Friday, May 31, 2013


Over the past few days, several of our doctors and nurses and encouraged us to "just think about today".

What needs to be done today?
What are the mountains we are facing today?
What are the small victories today?

We're already realizing the wisdom of this as we go through waves of feeling overwhelmed. For me, especially over the past 24 hours, it seems to take nothing to make me weep. A kind word from a doctor. A new nurse telling us Watts looks handsome in the pictures we have over his bed. Reading Piper a bedtime story with a little boy as the main character. Singing her "Jesus loves the little children" as she falls asleep. Realizing I haven't seen Watts open his eyes in four days. Mustering up some strength in my voice as I walk in the hospital room and say, "Hi buddy, papa's here now". I feel like I've been grieving the losses that are coming our way over the next couple of years and, at the same time, fearing the reality that I don't know what those losses will even be.  

Just think about today.

   Or, put a different way:

Sufficient for the day is its own trouble.

We've felt incredibly loved and supported over the past week, held up and blessed by a community of those near and far. But, Good Lord, how the quiet moments are hard.

Quick update

The infection in the groin area (one of the reasons we originally went to the ER) looks great today and the lesions are healing. Numbers are also improving and everyone seems encouraged. Only setback is that they are having to redo the bone marrow test from yesterday because the first sample clotted before they could test. But overall a good morning today.


Day 6. At the end of a long day, I sit. Music plays quietly next to Watts and the ICU is quiet. Today has been slower, more time to ask questions, more time to come up with a game plan.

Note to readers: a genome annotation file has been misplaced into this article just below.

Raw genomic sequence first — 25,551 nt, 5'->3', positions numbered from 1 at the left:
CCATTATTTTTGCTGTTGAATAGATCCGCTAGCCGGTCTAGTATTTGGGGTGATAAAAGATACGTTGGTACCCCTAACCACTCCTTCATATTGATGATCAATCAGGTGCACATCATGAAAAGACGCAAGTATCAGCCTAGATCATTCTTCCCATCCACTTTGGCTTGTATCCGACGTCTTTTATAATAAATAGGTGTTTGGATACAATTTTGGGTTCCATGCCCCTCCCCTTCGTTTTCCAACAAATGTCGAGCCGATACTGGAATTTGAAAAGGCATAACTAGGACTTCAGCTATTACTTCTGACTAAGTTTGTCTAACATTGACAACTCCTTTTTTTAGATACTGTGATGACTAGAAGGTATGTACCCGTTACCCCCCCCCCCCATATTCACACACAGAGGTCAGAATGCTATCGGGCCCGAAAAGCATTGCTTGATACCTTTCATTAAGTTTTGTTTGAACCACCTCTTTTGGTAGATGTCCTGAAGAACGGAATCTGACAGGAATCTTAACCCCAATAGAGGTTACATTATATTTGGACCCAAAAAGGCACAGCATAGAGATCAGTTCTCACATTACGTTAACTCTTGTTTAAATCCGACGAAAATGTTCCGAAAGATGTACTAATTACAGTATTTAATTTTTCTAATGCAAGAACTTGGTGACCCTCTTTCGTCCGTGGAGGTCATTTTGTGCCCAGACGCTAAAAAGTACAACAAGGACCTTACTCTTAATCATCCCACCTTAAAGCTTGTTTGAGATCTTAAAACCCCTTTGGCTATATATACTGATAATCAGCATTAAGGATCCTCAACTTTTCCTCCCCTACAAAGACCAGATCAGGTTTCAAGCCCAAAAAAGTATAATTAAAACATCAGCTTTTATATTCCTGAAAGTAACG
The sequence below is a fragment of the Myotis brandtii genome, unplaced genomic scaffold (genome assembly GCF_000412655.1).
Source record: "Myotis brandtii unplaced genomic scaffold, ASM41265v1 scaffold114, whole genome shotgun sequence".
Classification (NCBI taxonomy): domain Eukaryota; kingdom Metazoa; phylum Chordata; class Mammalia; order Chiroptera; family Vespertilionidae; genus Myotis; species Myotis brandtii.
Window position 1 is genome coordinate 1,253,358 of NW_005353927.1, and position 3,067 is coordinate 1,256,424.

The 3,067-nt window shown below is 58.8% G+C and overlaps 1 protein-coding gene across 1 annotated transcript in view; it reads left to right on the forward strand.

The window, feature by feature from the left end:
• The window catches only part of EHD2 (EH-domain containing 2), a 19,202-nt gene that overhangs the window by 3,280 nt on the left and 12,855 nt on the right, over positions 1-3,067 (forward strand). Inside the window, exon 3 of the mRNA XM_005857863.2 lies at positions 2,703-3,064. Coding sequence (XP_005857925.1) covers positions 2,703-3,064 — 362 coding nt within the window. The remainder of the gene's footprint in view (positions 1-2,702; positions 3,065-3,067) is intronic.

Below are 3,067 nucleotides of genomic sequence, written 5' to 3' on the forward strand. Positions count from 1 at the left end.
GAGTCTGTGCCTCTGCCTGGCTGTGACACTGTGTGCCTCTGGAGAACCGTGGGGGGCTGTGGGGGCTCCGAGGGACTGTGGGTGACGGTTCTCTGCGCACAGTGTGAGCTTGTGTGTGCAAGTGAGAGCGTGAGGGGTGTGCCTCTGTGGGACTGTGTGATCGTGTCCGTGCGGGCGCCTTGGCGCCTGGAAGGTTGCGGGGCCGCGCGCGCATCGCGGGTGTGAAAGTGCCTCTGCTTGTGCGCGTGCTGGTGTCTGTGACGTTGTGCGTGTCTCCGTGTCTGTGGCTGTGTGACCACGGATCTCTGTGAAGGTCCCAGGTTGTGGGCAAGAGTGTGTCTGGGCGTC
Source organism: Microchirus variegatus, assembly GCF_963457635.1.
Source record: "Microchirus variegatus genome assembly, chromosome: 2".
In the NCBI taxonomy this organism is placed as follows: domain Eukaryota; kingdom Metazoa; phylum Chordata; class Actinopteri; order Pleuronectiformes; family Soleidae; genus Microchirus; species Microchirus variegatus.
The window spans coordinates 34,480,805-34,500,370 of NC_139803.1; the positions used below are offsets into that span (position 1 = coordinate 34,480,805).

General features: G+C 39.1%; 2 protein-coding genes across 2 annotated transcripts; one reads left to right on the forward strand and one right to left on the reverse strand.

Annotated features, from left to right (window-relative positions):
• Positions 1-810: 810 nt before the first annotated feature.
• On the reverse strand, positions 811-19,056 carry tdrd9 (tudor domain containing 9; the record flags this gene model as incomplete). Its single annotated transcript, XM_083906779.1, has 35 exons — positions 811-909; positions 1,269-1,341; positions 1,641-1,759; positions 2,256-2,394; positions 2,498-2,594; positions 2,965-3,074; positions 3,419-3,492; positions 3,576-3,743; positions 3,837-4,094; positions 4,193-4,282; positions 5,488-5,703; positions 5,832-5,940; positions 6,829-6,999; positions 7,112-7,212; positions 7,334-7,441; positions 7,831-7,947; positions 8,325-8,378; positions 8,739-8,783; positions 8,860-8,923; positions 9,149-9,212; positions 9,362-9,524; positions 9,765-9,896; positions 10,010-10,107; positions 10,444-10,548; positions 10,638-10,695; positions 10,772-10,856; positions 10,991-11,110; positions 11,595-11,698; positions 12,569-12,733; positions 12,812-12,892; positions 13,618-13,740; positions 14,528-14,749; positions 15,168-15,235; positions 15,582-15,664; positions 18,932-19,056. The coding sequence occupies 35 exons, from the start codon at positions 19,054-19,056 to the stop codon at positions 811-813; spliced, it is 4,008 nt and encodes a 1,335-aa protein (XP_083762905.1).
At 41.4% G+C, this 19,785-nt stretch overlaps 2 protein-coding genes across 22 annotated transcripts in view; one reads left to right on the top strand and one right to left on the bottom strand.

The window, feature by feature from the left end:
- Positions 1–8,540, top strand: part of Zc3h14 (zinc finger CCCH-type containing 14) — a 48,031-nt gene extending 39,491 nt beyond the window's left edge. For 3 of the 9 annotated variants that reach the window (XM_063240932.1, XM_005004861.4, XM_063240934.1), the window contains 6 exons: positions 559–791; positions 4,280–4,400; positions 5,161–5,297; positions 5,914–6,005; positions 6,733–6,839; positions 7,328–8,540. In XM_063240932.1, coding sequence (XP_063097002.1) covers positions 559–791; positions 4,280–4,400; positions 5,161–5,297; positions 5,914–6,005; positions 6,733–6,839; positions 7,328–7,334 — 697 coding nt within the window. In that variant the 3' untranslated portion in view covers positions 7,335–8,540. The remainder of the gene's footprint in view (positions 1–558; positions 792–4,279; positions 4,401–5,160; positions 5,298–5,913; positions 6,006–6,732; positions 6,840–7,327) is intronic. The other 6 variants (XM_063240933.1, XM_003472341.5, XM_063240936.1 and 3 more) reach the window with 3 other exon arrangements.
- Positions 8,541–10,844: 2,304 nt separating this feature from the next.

Watts is stabilized and sedated, sleeping peacefully amidst the tubes and wires and beeping machines. His body is swollen, but his color is better and he's fighting like a champ.

We've been trying to be here for Watts, talk to a million doctors, sign papers, get a crash course on medical jargon/leukemia/infections, pump every 2 hours to salvage supply, and attempt to process and wrap our heads around all that has happened in the last 6 days. All while trying to somewhat normalize everything for Piper. Sweet, strong Piper. The past few days have been incredibly rough on her tender heart. 
6 days. Last Thursday, we grilled out on the back deck and laughed at the kids' funny faces and antics, a week later we are here. Last Friday morning, we all went on a 3 mile run and got bagels at Breuggers, this Friday we will be at Brenner. How quickly life changes.

Taped above Watty's head are six pictures of him smiling and laughing with his papa, sister, and me. Even in only 6 days, it's hard at times to remember  what life was like when everything was normal, when he was "healthy."
His blessings cover us. Throughout the day we glimpse them, even in the midst of chaos. I've started jotting them down, in true Ann Voscamp style, a chronicle of beauty through all of this.

That we have a diagnosis and treatment can start.
The humor (and confidence) of the ambulance respiratory transport team that took Watts and me from Moses Cone to Brenner.
The kindness and awesomeness of Dr Sam Ajizian.